IATE Bilingual Termbase Extraction – The Problems


In July 2014, the Termcoord of the Translation Centre for the Bodies of the European Union published a large data base (2.2 GB) on its webpage (Download IATE Termbase) – with the intention to make their information accessible for users for their own purposes. The data base now contains 1.3 million multilingual entries. Of course, most of the (prospective) users are translators, not linguists or terminologists, just because there are many more from the first category. However, when a translator wants to extract data from the data base in order to integrate them in his own CAT-tools, he is met with a large number of problems.

Change history
– Version 2015 of IATE data base; added possibility of extracting subsets
– Version 2016 – over 22,000 terms added, modified or deleted; new IATE domain structure implemented; Domain names now output in target language
– Version 2017 – even more changes implemented by IATE, around 80,000 changes (deletions and additions)
– Version 2018 – The pruning and renewing process in IATE continues. Where the total number of terms has decreased by about 13,000 since March 2017, additions and deletions of complete term entries are as follows:
 23,645 termentries deleted, 79,826 term entries added.
– Version 2019 – Apart from numerous new entries and deletions by IATE linguists, latin and multilingual terms, introduced earlier in IATE, are now added to both source- and target terms of the relevant entries. This is especially important for those working in botany, chemistry, law, trade, food…

In Jan 2015, the Termcoord has published an updated version of its data base; apart from adding new terms (and delete some) they also removed some of the most obvious flaws of their data base, viz. html tags and/or formatting strings, but most other problems as listed below have not been touched.

These problems are detailed further below on this page; if you want to skip the details now, go to What you get…

Obviously, as the size of that database is so large, handling it is a daunting task.

Various attempts to attack this problem of size have been published, for instance, with the latest version of Xbench3.0 (build 1243) you can extract language pairs and create output in diverse formats.

Also, a method was described by Paul Filkin from SDL on his blog Multifarious (What a Whopper!) to extract more languages together and construct an SDL Termbase.

Recently, the IATE Termcoord has published a tool enabling the user to extract one or more subsets, ordered along languages and  Domains; this alleviates the problem of handling the large dbx file but leaves all other problems untouched. Also, you can select to extract only one (sub)domain at a time, and an important Domain group cannot even be extracted at all!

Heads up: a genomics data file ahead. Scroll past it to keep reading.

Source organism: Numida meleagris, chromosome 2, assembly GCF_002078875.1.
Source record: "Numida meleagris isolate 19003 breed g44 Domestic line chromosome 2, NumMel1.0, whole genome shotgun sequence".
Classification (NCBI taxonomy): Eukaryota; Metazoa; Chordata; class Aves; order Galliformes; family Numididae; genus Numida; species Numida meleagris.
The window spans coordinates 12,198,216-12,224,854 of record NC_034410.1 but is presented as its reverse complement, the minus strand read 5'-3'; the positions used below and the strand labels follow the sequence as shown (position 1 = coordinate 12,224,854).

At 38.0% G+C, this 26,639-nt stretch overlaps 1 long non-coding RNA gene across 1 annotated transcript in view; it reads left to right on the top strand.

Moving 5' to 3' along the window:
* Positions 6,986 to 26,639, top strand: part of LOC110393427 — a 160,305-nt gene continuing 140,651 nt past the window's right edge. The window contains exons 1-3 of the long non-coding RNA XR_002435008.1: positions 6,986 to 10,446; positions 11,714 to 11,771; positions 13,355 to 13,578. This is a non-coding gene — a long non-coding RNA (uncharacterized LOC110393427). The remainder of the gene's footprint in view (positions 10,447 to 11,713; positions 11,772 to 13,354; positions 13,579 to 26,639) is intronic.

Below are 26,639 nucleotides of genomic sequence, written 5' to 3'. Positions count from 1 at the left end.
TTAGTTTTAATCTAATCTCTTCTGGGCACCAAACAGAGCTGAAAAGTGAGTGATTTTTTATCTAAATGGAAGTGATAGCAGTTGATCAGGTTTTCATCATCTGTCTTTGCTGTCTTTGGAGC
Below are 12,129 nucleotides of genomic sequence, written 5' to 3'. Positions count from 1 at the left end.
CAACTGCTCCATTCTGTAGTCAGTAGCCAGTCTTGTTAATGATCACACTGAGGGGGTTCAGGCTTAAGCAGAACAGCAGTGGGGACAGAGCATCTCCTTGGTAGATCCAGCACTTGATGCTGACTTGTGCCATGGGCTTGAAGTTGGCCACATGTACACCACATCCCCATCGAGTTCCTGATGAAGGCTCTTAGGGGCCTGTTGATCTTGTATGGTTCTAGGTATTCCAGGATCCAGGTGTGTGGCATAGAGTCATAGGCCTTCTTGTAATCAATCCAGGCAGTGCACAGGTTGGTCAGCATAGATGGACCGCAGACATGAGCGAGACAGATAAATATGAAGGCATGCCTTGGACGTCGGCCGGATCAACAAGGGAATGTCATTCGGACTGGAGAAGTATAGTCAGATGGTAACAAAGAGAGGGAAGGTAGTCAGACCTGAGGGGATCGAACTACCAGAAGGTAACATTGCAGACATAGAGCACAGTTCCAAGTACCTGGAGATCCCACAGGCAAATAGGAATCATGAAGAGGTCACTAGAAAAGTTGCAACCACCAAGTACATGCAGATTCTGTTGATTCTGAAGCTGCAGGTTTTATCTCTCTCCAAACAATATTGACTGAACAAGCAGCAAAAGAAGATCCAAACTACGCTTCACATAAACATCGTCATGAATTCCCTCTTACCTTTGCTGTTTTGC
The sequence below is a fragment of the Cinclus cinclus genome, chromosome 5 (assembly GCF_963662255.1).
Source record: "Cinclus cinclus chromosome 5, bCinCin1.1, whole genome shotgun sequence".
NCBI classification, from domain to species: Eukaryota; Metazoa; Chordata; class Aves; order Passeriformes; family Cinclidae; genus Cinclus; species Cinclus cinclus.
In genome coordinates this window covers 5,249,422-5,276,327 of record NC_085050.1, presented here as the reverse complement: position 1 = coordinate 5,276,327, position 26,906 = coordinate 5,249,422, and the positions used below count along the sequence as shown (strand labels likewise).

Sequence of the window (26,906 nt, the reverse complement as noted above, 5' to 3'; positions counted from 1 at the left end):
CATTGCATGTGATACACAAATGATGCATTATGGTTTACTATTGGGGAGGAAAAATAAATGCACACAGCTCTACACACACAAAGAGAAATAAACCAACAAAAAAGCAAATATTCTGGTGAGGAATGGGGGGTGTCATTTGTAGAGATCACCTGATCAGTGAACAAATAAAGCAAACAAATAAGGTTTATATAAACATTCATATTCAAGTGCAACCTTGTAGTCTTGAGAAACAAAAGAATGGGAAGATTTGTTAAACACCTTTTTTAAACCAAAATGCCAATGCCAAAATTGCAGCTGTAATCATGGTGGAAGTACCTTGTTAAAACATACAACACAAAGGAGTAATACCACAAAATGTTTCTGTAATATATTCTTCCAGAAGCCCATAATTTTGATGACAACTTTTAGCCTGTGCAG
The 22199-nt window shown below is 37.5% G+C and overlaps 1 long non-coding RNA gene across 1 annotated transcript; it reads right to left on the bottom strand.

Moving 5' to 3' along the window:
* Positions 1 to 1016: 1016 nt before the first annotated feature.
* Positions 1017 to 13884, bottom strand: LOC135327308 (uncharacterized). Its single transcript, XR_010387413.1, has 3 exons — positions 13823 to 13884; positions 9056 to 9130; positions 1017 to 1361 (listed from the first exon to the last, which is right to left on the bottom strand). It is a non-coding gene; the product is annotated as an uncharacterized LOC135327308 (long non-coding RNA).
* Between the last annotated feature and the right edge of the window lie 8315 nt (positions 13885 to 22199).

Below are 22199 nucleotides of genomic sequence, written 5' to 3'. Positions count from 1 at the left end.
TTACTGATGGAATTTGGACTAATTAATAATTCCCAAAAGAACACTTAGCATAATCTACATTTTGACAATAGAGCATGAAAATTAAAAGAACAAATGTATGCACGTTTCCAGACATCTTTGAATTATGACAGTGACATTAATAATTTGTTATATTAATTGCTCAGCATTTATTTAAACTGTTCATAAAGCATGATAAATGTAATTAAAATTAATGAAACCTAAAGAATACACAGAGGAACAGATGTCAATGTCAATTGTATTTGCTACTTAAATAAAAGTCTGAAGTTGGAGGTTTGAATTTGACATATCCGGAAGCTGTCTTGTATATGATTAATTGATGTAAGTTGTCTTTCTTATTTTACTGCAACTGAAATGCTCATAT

Using either one of these (complicated and time-consuming) methods in order to arrive at a term base for pure translation work, the results are less than convincing, because of the reasons explained below.

Description of the problem areas

Although the methods mentioned above may result in smaller databases that eventually could be used as input for a bi-, tri- or multilingual term base or translation memory, these still are not well suited for use in a pure translation environment. The reasons therefore are numerous.

  1. handling of synonyms – sometimes synonyms are strung together within one text record, separated by a semicolon or a pipe symbol (|), sometimes they get separate text records;
  2. context notes are sometimes inserted in the text record between square brackets;
  3. the term base lists subjects as numerical codes, that can only be resolved after consulting the code definitions on the IATE website
  4. the term base contains text entries varying from just one word or expression up to complete sentences, inclusive remarks and explanations; these longer text entries have no purpose in a term base.
  5. the IATE file contains numerous non-UTF-8 characters
  6. many of the first users complained about the occurrence of  a lot of 1-, 2- and even 3-letter words; others did not want ACRONYMS and abbreviations in their term base, or at least have the possibility to create separate term bases for these terms.
  7. Since many entries in the IATE file have multiple (sub)domains assigned, merging separately extracted files from multiple domains into one data base can lead to a substantial overlap caused by duplicate entries.

In the following examples, you will see some of the problems illustrated.

1 – Synonyms

The following picture shows two forms of synonyms in the IATE database: in the Portuguese term set two terms are defined, in the Swedish term set the synonyms are separated by a semicolon within one term definition.  No standard extraction- or CAT program can cope with these two methods of synonym definition at the same time. For instance, when Xbench extracts the language pairs, the first English synonym is completely missed. When the database is converted into an SDL Studio TermBase, the second form is not recognized as containing synonyms.


2 – Context

Very often, context is added to a term description; although the information is useful when you look up a term, it is very disturbing if you just need a match of the word dielectrics.


3 – Subject

For almost all term entries, a Subject is defined. This definition might help decide whether the term is applicable in the context of the translation. However, this definition is in the form of a numerical code, the meaning of which is only to be found on the IATE website. This is very impractical, to say the least. In this case, the meaning of the codes is “ECONOMICS”, “Financial institutions and credit”.


4 – Long text entries

You would not like to have sentences as long as this one in your Term Base – they should go into a Translation Memory


If you are interested in the solution of these problems, go to the next page